The cast is well-fitted to this type of comedy and, thanks to their on-screen presence, they manage to convey their day-to-day hardships in a way the audiences can easily relate to. Vibrant and infectious, Hart – recently seen alongside Ice Cube in the buddy-cop comedy, Ride Along – puts his over-the-top energy to good use, whilst the dynamics shared with Hall is the movie's key draw. Meanwhile, Ealy's and Bryant's more sedate alliance - told through a gushy, overly-sentimental eye for romance – is satisfying as the meat of the plot, but not as exciting.
Directed by Hot Tub Machine's Steve Pink, the film’s premise is fairly familiar; boy-meets-girl, they share one night of steamy passion, fall in love, move in, before the inevitable question "am I ready for this?" reels its ugly head. However, despite its somewhat conventional and unsurprising setup, the script - written by Bachelorette's Leslye Headland – keeps things relatively light, humorous and, at times, even emotionally stirring.
About Last Night manages to put its own spin of realism and good-natured humour on the forever-entertaining, battle-of-the-sexes; forgettable yet extremely engaging, the dialogue, along with the cast's biting chemistry could easily set this as the best date-movie of the year, thus far.
Zack Snyder wowed audiences back in 2006 with his super-slick fictionalised retelling of the infamous Battle of Thermopylae in 300. Now, the long-awaited sequel is here; bloodthirsty and unforgiving, it's safe to say that 300: Rise of an Empire will not disappoint fans of the first film.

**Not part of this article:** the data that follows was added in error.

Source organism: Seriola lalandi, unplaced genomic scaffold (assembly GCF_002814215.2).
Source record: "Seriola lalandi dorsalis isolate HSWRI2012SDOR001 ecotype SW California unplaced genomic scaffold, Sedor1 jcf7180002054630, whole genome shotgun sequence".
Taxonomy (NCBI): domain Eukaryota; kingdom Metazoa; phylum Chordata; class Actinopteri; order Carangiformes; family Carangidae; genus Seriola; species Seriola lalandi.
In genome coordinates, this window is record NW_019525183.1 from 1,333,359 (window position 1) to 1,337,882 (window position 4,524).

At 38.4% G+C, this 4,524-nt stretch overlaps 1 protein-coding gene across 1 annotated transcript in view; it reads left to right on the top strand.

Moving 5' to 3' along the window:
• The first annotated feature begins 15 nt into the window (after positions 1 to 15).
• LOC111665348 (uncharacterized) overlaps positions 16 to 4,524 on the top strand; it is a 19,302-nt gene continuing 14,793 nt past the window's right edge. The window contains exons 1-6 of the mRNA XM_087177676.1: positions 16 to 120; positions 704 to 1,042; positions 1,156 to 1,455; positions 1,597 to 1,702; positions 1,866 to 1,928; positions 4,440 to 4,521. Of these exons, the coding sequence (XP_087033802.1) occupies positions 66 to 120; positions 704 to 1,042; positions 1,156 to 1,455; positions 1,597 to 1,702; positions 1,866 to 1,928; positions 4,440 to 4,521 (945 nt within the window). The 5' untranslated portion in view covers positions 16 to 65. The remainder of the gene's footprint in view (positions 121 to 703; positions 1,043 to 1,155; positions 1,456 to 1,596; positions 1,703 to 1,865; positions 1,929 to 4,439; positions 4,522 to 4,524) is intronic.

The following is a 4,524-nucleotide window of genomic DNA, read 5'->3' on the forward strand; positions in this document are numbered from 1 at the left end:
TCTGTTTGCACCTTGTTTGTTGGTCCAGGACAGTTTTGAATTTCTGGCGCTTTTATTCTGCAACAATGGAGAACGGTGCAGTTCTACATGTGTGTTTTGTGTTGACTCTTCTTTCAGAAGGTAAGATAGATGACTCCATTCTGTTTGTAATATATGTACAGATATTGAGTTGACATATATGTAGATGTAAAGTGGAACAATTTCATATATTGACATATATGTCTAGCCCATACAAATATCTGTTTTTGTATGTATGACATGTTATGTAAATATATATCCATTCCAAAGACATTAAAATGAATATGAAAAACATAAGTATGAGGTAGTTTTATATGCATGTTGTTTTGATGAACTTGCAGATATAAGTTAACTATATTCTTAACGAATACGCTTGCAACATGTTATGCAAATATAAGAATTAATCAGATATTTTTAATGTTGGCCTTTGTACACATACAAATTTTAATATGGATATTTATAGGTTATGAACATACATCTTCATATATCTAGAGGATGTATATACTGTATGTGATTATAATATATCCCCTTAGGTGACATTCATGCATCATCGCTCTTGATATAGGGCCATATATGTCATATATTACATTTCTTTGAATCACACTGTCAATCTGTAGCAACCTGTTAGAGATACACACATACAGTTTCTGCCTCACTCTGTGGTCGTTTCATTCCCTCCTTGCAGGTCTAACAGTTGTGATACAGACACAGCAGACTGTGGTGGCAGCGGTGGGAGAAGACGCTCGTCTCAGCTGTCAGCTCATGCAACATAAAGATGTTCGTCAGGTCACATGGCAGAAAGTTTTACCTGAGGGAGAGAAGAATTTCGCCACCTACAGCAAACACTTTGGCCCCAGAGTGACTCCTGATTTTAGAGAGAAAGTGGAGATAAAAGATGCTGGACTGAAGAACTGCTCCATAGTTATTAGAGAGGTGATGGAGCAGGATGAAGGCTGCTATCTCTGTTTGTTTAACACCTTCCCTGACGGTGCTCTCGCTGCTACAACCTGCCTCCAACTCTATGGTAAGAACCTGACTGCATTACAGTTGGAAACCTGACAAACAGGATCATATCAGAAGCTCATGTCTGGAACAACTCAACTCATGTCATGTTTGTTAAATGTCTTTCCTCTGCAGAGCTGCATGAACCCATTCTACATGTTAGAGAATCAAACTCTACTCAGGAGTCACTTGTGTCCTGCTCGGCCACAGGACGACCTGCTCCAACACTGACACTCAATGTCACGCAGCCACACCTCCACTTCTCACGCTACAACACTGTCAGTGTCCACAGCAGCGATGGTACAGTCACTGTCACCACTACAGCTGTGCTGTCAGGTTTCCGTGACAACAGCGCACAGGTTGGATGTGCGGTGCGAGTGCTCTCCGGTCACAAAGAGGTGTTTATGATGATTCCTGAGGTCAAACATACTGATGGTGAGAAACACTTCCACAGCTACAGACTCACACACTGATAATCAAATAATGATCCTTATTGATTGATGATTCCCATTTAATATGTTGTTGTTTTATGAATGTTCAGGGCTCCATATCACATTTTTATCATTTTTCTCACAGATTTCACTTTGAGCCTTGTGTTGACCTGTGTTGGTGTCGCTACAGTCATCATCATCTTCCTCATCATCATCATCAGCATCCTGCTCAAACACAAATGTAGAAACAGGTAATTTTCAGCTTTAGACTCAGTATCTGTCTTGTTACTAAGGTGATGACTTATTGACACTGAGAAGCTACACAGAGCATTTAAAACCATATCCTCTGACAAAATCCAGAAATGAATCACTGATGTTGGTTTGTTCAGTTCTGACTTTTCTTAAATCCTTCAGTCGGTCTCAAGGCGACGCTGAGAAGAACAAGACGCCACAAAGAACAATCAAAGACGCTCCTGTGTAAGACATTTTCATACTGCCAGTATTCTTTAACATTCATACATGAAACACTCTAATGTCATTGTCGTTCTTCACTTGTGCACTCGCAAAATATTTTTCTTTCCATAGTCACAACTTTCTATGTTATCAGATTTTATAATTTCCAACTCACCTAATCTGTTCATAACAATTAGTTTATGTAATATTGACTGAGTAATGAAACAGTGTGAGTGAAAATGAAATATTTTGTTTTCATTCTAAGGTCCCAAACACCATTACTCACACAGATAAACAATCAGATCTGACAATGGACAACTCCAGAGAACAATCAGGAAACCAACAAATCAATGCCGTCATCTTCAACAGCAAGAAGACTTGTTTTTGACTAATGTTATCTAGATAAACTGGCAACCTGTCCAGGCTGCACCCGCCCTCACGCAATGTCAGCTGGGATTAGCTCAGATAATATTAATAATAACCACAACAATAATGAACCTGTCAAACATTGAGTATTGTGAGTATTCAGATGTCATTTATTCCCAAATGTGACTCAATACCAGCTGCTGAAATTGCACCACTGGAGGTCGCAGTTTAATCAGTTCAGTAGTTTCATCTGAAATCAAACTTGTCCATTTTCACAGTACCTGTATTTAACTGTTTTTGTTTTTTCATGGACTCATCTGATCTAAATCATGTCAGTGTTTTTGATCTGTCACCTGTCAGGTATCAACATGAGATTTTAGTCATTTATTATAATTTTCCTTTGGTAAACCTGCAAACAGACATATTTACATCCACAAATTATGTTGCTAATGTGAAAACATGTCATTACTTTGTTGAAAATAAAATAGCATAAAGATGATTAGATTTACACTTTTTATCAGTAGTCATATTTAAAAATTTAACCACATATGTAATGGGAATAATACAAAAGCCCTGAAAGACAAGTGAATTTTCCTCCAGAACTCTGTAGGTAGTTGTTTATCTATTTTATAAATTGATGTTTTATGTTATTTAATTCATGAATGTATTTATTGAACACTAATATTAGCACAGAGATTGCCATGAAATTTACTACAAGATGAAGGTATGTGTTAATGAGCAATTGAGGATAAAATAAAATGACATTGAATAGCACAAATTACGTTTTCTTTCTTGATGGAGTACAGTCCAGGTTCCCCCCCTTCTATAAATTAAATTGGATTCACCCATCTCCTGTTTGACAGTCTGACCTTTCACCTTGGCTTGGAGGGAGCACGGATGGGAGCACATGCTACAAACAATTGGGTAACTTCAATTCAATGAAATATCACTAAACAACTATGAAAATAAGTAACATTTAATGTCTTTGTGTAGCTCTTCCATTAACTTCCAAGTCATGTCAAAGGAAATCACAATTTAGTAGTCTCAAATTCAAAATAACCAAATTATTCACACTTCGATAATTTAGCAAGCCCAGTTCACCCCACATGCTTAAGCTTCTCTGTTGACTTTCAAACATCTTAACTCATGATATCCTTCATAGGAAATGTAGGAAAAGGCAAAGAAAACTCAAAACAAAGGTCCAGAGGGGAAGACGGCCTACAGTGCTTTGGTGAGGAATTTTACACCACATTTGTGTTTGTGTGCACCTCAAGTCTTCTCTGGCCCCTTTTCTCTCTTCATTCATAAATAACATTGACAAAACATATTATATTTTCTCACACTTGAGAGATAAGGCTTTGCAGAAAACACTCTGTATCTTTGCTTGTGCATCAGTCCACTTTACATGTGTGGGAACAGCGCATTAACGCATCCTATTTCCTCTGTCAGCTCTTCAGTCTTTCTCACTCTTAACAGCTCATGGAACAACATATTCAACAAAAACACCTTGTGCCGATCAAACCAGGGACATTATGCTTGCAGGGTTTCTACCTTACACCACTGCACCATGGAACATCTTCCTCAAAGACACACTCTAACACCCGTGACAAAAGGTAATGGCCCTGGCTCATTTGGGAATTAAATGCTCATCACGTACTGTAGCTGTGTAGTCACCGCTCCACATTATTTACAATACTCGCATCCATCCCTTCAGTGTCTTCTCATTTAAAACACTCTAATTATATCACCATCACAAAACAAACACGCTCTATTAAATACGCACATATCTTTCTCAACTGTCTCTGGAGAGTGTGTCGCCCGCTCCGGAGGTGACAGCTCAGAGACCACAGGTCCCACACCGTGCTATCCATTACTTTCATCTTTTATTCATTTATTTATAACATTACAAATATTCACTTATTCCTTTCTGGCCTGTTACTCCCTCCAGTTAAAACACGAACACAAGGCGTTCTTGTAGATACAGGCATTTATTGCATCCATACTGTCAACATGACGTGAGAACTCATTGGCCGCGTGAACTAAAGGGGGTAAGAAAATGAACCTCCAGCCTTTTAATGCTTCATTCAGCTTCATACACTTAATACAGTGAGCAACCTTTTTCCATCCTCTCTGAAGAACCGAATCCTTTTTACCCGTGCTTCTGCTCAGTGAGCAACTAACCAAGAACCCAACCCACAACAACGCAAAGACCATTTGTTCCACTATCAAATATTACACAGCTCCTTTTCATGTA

Serving as both a sequel and a prequel, 300: Rise of an Empire takes its attention away from the Spartans and their army of noble men, this time putting its focus on the origins of their enemies and the wider ramifications of the events from the first film. The story is centred on Athenian General, Themistocles (Stapleton); a fearless warrior who, during the Battle of Marathon, fatally injured King Darius I (Naor), the great leader of Persia and father of God-King-to-be Xerxes (Santoro).
Ignited with anger and an incredible desire to spill Grecian blood, Greek-born Persian warrior, Artemisia (Green) plans to transform Prince Xerxes from a fearful Prince into a Persian God-King, to ultimately guide their people into war with the Greeks.
Ten years later, Xerxes is ready to send his troops into battle, concurrently engaging King Leonidas and his 300 Spartan men in the overwhelming Battle of Thermopylae, as well as General Themistocles, who goes on to battle Artemisia's naval army at sea. The fate of Greece lies entirely with Themistocles, whose army is once again devastatingly outnumbered, but whose determination and courage go a long way in their fight for freedom.
Santoro returns to reprise his role as the towering giant that is Xerxes and although the character’s backstory is one of the most engaging elements of the film, the Brazilian actor fails to offer any depth to the complex kind. As the lawful Queen Gorgo, Headey retains a very royal pride intensity as the wife of the fallen Leonidas, while Stapleton – as the film’s lead – delivers just enough to score a passing grade, but ultimately lacks the charm and presence of Gerard Butler.
On the other hand, adding Green into the picture is arguably one of best decisions that the filmmakers could have made; as the trouble-brewing Artemisia, she steals the show.
Sticking to the same visual aesthetic, 300: Rise of an Empire is just as absorbing as its predecessor, with director Noam Murro given the freedom to paint on a much larger – and bloodier – canvas.
Although the thrust and energy of 300 seems like an awfully difficult feature to replicate, there are still plenty of adrenaline-pumping moments behind the blood-stained battles to make 300: Rise of an Empire an enjoyable follow-up.